How to boost productivity among hybrid workers

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Doing one’s best work and ticking off the maximum number of things from a to-do list as possible requires getting into the zone. Most people don’t work optimally throughout the week but, for employees who want better work-life balance, or employers who are concerned about reaching goals, here are some ideas for boosting productivity wherever they happen to be based…

Cut out long commutes

Spending one to two hours a day travelling to a city centre office is often not productive, especially if employees are driving or stuck on a crowded bus or underground train. Even if they are listening to a podcast their energy will already have been diminished by the time they sit down at their desk. By taking a short walk or bike ride to a nearby office or coworking space, people can clear their head en route, and arrive fresh and ready to work.

Work in ‘sprints’

In his new book, Thursday is the New Friday, author Joe Sanok argues that people in the modern world should start working four-day weeks. While this may not be for everyone, he also describes exercises and tools to help professionals to design better schedules. Not only this, but he says the key to being productive is working in ‘sprints’, where workers block off segments of their own time to focus on just one task (and with no interruptions, such as checking their email).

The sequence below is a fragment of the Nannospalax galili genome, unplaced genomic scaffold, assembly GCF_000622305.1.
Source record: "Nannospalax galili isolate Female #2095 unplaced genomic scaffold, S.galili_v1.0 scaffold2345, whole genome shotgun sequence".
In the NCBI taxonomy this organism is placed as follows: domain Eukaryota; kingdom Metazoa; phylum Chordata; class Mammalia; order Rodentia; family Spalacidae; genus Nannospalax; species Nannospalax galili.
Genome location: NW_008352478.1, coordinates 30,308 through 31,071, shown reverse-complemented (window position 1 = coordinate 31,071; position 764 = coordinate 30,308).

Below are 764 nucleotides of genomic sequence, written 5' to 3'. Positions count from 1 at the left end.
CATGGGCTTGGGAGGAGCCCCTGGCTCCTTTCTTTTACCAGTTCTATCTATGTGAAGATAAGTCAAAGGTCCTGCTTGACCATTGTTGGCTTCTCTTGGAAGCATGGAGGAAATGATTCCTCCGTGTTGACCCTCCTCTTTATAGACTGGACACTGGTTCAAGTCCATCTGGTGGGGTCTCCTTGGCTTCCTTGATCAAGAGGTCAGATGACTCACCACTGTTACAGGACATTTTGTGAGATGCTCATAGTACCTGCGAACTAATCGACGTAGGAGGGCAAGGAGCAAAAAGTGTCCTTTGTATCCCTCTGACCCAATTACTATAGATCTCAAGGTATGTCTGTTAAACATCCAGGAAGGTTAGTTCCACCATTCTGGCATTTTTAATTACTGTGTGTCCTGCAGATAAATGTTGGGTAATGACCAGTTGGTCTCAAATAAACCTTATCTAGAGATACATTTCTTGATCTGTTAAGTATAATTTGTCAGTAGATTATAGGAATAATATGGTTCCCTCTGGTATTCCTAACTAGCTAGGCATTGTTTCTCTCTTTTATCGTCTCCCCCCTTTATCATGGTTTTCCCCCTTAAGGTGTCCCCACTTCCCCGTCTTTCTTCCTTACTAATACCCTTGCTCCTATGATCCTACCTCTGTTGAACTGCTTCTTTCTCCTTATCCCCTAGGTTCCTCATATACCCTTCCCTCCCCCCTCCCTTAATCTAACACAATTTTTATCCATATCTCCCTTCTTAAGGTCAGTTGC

Carve out time alone and with others

Spending all day, every day, in the same environment isn’t always conducive to feeling productive, motivated and inspired. People should be able to plan their week according to when they will benefit from time around others in a buzzing coworking space, for example, and when they will need quiet time at home for ‘deep work’. It’s also important to remember that ‘productivity’ takes many forms – it could be about coming up with a great idea when making a cup of tea, or catching up on the phone with a client.

Be discerning about meetings

One of the benefits of working from home during the pandemic was not having to waste a lot of the day travelling around town getting to meetings. Zoom video calls can be very efficient for team catch-ups, collaboration, interviews and even engaging with new clients.

Meeting in person, however, is sometimes essential for building business relationships – in this case, invite colleagues or clients to a local flexspace that offers neutral territory away from a busy central HQ office. It will also look more professional than a public café.

Clear inboxes at the end of the day

Keeping on top of emails can be hard but it doesn’t take long to start feeling deluged with messages one doesn’t have time to respond to. For most people, they will be most energetic at the beginning of the day when they have had a nutritious breakfast, a cup of coffee and (with luck) a good night’s sleep.

So, instead of spending an hour at the beginning of the day responding to emails, people should focus on getting their most important tasks done first. Then they should dedicate an hour at the end of the day (or half way through) to get their inbox as close to zero as possible. (Filing, deleting and starring priority emails is key.) Then the next day they will feel more in control. Employers might also want to encourage staff not to check emails after hours to help prevent burnout.

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